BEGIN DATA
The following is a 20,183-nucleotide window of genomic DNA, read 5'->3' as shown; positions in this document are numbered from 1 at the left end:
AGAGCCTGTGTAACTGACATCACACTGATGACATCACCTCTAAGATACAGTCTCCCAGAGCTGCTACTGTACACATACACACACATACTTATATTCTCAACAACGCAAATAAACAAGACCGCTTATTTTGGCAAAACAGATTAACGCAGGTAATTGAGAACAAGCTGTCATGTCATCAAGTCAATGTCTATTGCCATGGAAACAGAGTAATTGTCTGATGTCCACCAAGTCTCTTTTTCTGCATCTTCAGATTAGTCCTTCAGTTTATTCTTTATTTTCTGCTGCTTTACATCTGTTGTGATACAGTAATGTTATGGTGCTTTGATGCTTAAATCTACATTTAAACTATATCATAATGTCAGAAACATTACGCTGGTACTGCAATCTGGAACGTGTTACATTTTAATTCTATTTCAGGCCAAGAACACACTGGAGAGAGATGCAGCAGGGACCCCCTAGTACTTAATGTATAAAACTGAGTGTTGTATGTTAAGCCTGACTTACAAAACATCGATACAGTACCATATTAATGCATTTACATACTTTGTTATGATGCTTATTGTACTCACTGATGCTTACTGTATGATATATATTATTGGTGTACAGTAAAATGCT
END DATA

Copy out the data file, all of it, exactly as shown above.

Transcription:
The following is a 20,183-nucleotide window of genomic DNA, read 5'->3' as shown; positions in this document are numbered from 1 at the left end:
AGAGCCTGTGTAACTGACATCACACTGATGACATCACCTCTAAGATACAGTCTCCCAGAGCTGCTACTGTACACATACACACACATACTTATATTCTCAACAACGCAAATAAACAAGACCGCTTATTTTGGCAAAACAGATTAACGCAGGTAATTGAGAACAAGCTGTCATGTCATCAAGTCAATGTCTATTGCCATGGAAACAGAGTAATTGTCTGATGTCCACCAAGTCTCTTTTTCTGCATCTTCAGATTAGTCCTTCAGTTTATTCTTTATTTTCTGCTGCTTTACATCTGTTGTGATACAGTAATGTTATGGTGCTTTGATGCTTAAATCTACATTTAAACTATATCATAATGTCAGAAACATTACGCTGGTACTGCAATCTGGAACGTGTTACATTTTAATTCTATTTCAGGCCAAGAACACACTGGAGAGAGATGCAGCAGGGACCCCCTAGTACTTAATGTATAAAACTGAGTGTTGTATGTTAAGCCTGACTTACAAAACATCGATACAGTACCATATTAATGCATTTACATACTTTGTTATGATGCTTATTGTACTCACTGATGCTTACTGTATGATATATATTATTGGTGTACAGTAAAATGCT